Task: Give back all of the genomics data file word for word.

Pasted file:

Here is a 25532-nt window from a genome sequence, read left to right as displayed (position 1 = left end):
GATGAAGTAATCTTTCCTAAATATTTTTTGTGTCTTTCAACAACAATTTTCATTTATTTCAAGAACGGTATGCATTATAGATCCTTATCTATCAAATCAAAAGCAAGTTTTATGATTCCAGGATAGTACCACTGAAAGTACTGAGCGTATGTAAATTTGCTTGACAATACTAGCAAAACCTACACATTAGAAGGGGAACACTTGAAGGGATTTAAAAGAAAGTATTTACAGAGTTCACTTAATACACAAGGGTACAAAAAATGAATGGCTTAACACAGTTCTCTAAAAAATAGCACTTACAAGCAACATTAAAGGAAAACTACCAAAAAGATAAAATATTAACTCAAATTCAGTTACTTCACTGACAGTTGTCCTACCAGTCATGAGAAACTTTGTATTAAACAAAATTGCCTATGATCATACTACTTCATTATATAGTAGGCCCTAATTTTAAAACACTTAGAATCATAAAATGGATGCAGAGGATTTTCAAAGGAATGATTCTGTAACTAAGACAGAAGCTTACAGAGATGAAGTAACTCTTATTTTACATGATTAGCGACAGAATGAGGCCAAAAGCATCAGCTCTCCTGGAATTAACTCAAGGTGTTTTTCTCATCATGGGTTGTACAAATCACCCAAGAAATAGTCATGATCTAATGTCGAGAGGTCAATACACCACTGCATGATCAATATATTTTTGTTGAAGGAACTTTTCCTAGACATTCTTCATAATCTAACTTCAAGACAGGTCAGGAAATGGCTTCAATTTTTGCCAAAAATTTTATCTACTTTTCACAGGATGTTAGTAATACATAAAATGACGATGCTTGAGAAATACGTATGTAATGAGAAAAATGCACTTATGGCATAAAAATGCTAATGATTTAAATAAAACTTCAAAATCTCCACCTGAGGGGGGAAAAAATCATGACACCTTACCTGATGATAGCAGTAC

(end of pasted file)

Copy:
Here is a 25532-nt window from a genome sequence, read left to right as displayed (position 1 = left end):
GATGAAGTAATCTTTCCTAAATATTTTTTGTGTCTTTCAACAACAATTTTCATTTATTTCAAGAACGGTATGCATTATAGATCCTTATCTATCAAATCAAAAGCAAGTTTTATGATTCCAGGATAGTACCACTGAAAGTACTGAGCGTATGTAAATTTGCTTGACAATACTAGCAAAACCTACACATTAGAAGGGGAACACTTGAAGGGATTTAAAAGAAAGTATTTACAGAGTTCACTTAATACACAAGGGTACAAAAAATGAATGGCTTAACACAGTTCTCTAAAAAATAGCACTTACAAGCAACATTAAAGGAAAACTACCAAAAAGATAAAATATTAACTCAAATTCAGTTACTTCACTGACAGTTGTCCTACCAGTCATGAGAAACTTTGTATTAAACAAAATTGCCTATGATCATACTACTTCATTATATAGTAGGCCCTAATTTTAAAACACTTAGAATCATAAAATGGATGCAGAGGATTTTCAAAGGAATGATTCTGTAACTAAGACAGAAGCTTACAGAGATGAAGTAACTCTTATTTTACATGATTAGCGACAGAATGAGGCCAAAAGCATCAGCTCTCCTGGAATTAACTCAAGGTGTTTTTCTCATCATGGGTTGTACAAATCACCCAAGAAATAGTCATGATCTAATGTCGAGAGGTCAATACACCACTGCATGATCAATATATTTTTGTTGAAGGAACTTTTCCTAGACATTCTTCATAATCTAACTTCAAGACAGGTCAGGAAATGGCTTCAATTTTTGCCAAAAATTTTATCTACTTTTCACAGGATGTTAGTAATACATAAAATGACGATGCTTGAGAAATACGTATGTAATGAGAAAAATGCACTTATGGCATAAAAATGCTAATGATTTAAATAAAACTTCAAAATCTCCACCTGAGGGGGGAAAAAATCATGACACCTTACCTGATGATAGCAGTAC